The researchers also found more intestinal adult stem cells, and more cells that protect against gut cancers and degradation due to ageing. This is not surprising, Dr Hart says, because scientists have already noticed that all mole rat species have a very low incidence of cancer, so it’s likely these kinds of mechanisms confer protection against all cancers, not just colon cancer.

Much of the experimentation behind the cancer discovery was done at UP at the specialised mole rat laboratory established by Prof Bennett. Dr Hart says the work would have been impossible without their collaborators from the University of Oxford in the UK, led by Dr Shazia Irshad and Dr Shamir Montazid, as well as Dr Sheila Bandyopadhyay of Rutgers University in the US.

The UP lab, which was recently featured in the “Dark” episode of the BBC documentary series Mammals, is home to about eight different mole rat species, many of which are unique to South Africa and exclusively studied there. International researchers working on more common global species like the naked mole rat often look to UP for evolutionary comparisons and cross-species studies.

“We have opportunities to work with some of the best scientists and laboratories in the world because we have these mole rats,” Dr Hart says. “We aren’t just seen as a source of material or source of potential, but as equal collaborators.”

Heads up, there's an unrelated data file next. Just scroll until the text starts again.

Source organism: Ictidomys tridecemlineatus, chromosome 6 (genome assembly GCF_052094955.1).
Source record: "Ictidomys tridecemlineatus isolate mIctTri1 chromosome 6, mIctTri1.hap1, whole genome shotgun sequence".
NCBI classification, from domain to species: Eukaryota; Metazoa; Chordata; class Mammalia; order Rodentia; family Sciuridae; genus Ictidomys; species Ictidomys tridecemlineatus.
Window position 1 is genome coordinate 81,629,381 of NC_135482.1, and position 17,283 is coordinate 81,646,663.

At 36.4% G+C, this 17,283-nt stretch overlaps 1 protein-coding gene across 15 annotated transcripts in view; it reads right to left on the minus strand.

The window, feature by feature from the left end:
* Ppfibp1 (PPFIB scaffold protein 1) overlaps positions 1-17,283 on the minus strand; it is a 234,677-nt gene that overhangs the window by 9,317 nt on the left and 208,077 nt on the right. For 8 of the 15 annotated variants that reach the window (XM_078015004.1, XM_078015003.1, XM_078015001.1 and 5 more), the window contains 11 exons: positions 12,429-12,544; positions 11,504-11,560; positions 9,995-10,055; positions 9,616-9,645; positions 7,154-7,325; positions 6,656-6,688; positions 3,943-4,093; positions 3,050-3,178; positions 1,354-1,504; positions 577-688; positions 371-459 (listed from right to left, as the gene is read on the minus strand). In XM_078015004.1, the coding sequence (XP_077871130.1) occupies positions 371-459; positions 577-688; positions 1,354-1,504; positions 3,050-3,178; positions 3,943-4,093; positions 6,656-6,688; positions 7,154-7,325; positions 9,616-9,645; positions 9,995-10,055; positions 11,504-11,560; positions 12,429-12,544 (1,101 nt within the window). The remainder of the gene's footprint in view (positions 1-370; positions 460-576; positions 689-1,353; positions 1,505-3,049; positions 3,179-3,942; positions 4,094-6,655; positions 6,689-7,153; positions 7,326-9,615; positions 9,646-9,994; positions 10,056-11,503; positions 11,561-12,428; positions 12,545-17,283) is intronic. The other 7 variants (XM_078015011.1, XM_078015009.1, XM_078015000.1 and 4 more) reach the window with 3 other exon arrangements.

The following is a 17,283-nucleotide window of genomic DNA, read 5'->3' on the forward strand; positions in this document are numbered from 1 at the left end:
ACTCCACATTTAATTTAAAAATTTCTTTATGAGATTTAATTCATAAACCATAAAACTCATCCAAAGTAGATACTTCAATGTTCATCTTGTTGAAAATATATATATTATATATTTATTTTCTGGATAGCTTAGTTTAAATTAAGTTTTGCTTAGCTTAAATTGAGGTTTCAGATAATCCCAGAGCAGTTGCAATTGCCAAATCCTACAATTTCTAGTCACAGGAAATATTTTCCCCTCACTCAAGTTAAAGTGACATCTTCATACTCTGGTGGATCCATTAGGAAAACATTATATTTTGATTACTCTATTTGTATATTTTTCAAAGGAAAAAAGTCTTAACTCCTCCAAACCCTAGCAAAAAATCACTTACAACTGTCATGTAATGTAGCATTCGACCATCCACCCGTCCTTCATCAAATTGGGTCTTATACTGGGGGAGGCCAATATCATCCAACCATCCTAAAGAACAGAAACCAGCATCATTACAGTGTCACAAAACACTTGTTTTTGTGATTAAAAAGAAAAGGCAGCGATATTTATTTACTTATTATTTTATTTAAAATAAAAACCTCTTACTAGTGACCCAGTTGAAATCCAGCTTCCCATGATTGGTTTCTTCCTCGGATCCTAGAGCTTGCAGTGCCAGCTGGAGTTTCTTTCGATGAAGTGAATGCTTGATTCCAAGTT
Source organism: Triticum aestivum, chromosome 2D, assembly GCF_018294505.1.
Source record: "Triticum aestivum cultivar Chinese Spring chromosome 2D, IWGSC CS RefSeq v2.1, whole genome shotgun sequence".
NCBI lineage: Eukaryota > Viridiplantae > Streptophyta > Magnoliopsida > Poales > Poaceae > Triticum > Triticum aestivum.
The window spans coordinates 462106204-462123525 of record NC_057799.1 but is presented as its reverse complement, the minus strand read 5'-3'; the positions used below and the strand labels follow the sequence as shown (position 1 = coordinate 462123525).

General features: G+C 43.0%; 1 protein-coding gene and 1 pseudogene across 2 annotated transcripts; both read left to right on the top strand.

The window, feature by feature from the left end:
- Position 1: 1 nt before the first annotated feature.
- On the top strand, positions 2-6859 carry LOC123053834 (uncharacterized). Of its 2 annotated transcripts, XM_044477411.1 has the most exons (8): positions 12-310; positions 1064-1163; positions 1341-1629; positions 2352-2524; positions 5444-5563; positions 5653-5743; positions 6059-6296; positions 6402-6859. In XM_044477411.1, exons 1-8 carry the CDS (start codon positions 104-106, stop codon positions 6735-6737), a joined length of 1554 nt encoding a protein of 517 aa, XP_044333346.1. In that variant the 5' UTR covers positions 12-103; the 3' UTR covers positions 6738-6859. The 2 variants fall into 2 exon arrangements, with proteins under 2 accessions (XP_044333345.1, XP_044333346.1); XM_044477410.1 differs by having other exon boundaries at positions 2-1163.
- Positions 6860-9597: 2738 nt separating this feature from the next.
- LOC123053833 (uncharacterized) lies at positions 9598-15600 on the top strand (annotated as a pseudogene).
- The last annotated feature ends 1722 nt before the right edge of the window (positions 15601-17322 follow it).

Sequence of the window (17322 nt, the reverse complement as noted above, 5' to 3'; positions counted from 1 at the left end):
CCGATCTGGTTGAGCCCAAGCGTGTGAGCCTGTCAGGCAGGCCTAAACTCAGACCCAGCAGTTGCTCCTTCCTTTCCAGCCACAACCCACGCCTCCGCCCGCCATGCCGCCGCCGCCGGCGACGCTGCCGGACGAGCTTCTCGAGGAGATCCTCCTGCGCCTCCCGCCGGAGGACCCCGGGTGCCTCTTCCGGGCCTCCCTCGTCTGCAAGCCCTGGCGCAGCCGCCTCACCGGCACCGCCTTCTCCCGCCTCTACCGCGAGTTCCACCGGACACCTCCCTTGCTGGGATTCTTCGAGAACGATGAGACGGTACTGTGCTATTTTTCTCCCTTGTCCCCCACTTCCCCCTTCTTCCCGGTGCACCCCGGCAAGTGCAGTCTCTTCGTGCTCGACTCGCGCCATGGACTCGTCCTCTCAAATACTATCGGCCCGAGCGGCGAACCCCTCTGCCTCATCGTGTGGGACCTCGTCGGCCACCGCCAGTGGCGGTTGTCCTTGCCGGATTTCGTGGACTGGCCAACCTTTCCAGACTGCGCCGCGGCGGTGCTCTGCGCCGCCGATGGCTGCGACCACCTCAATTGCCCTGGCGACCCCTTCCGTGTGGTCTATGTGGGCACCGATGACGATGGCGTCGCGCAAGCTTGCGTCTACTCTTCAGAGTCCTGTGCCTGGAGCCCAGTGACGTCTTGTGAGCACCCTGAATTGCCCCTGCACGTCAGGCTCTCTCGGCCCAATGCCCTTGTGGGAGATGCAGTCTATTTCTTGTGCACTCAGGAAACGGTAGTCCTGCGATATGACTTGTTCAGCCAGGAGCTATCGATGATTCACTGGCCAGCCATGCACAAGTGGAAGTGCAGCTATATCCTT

To bring the bowel cancer finding closer to human biomedical research, the genetic markers must be pinpointed next, Dr Hart explains, so that gene therapies for equivalent human genes can be investigated. This is exactly what the international team of scientists studying naked mole rat heart attacks have done: they mapped the genetic adaptations that keep a naked mole rat’s heart beating despite it being deprived of oxygen and nutrients.

In humans and other mammals, a heart attack occurs when the heart’s oxygen and food supply is interrupted, due to a blockage in blood vessels, for instance. When researchers tried to induce a heart attack in the naked mole rat, as they would usually do when studying mice and other mammals, the super critter’s little heart just kept beating and suffered almost no damage. The research team went on to pinpoint the specific metabolic and genetic adaptations that protect the naked mole rat’s heart.